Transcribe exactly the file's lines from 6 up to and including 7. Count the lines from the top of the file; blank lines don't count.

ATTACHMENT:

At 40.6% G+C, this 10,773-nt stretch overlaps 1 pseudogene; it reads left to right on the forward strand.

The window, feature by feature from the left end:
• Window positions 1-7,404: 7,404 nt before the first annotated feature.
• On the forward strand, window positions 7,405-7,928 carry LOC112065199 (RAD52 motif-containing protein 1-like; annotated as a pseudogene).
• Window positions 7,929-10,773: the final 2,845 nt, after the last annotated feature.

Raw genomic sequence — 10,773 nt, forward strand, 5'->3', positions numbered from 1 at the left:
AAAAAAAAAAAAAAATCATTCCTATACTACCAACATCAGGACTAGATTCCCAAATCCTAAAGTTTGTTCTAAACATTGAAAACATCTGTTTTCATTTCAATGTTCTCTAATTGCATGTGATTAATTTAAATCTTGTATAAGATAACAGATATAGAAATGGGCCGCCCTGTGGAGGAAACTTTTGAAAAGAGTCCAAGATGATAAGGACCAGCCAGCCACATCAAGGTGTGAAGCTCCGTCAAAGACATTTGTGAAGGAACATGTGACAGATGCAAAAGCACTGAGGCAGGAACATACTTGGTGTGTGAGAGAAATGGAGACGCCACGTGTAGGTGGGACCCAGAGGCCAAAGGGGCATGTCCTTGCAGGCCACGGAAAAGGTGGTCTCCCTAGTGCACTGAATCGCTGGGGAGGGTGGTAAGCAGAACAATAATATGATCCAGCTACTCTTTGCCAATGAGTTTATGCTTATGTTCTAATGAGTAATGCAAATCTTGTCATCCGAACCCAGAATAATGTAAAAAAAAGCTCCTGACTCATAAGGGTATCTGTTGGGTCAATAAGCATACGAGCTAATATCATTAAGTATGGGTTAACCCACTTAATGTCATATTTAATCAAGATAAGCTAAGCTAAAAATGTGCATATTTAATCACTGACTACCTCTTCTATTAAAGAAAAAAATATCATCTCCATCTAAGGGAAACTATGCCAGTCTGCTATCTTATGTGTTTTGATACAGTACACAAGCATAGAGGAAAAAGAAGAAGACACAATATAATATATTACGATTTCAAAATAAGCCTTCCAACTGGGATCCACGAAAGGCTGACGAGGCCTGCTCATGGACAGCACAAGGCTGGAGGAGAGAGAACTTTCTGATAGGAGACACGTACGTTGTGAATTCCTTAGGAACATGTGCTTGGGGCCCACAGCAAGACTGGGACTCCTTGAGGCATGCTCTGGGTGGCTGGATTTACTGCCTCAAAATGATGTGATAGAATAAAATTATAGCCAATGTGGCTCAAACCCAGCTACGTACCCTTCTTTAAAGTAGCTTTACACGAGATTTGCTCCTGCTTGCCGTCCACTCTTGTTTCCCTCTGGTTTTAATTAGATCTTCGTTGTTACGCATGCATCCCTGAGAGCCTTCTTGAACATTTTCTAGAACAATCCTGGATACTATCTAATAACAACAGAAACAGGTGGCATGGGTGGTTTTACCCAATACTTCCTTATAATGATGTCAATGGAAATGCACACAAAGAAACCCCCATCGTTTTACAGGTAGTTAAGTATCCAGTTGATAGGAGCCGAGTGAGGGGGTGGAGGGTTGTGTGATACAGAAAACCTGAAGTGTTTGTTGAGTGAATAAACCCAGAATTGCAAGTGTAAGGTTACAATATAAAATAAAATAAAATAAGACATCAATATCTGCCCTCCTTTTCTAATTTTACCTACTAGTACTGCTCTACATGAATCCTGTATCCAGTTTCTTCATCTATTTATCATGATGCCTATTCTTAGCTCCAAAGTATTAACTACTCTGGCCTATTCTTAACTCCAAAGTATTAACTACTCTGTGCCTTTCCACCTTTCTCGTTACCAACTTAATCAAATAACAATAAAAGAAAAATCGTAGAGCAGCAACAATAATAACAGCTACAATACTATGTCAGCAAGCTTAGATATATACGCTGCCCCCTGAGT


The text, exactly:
Raw genomic sequence — 10,773 nt, forward strand, 5'->3', positions numbered from 1 at the left:
AAAAAAAAAAAAAAATCATTCCTATACTACCAACATCAGGACTAGATTCCCAAATCCTAAAGTTTGTTCTAAACATTGAAAACATCTGTTTTCATTTCAATGTTCTCTAATTGCATGTGATTAATTTAAATCTTGTATAAGATAACAGATATAGAAATGGGCCGCCCTGTGGAGGAAACTTTTGAAAAGAGTCCAAGATGATAAGGACCAGCCAGCCACATCAAGGTGTGAAGCTCCGTCAAAGACATTTGTGAAGGAACATGTGACAGATGCAAAAGCACTGAGGCAGGAACATACTTGGTGTGTGAGAGAAATGGAGACGCCACGTGTAGGTGGGACCCAGAGGCCAAAGGGGCATGTCCTTGCAGGCCACGGAAAAGGTGGTCTCCCTAGTGCACTGAATCGCTGGGGAGGGTGGTAAGCAGAACAATAATATGATCCAGCTACTCTTTGCCAATGAGTTTATGCTTATGTTCTAATGAGTAATGCAAATCTTGTCATCCGAACCCAGAATAATGTAAAAAAAAGCTCCTGACTCATAAGGGTATCTGTTGGGTCAATAAGCATACGAGCTAATATCATTAAGTATGGGTTAACCCACTTAATGTCATATTTAATCAAGATAAGCTAAGCTAAAAATGTGCATATTTAATCACTGACTACCTCTTCTATTAAAGAAAAAAATATCATCTCCATCTAAGGGAAACTATGCCAGTCTGCTATCTTATGTGTTTTGATACAGTACACAAGCATAGAGGAAAAAGAAGAAGACACAATATAATATATTACGATTTCAAAATAAGCCTTCCAACTGGGATCCACGAAAGGCTGACGAGGCCTGCTCATGGACAGCACAAGGCTGGAGGAGAGAGAACTTTCTGATAGGAGACACGTACGTTGTGAATTCCTTAGGAACATGTGCTTGGGGCCCACAGCAAGACTGGGACTCCTTGAGGCATGCTCTGGGTGGCTGGATTTACTGCCTCAAAATGATGTGATAGAATAAAATTATAGCCAATGTGGCTCAAACCCAGCTACGTACCCTTCTTTAAAGTAGCTTTACACGAGATTTGCTCCTGCTTGCCGTCCACTCTTGTTTCCCTCTGGTTTTAATTAGATCTTCGTTGTTACGCATGCATCCCTGAGAGCCTTCTTGAACATTTTCTAGAACAATCCTGGATACTATCTAATAACAACAGAAACAGGTGGCATGGGTGGTTTTACCCAATACTTCCTTATAATGATGTCAATGGAAATGCACACAAAGAAACCCCCATCGTTTTACAGGTAGTTAAGTATCCAGTTGATAGGAGCCGAGTGAGGGGGTGGAGGGTTGTGTGATACAGAAAACCTGAAGTGTTTGTTGAGTGAATAAACCCAGAATTGCAAGTGTAAGGTTACAATATAAAATAAAATAAAATAAGACATCAATATCTGCCCTCCTTTTCTAATTTTACCTACTAGTACTGCTCTACATGAATCCTGTATCCAGTTTCTTCATCTATTTATCATGATGCCTATTCTTAGCTCCAAAGTATTAACTACTCTGGCCTATTCTTAACTCCAAAGTATTAACTACTCTGTGCCTTTCCACCTTTCTCGTTACCAACTTAATCAAATAACAATAAAAGAAAAATCGTAGAGCAGCAACAATAATAACAGCTACAATACTATGTCAGCAAGCTTAGATATATACGCTGCCCCCTGAGT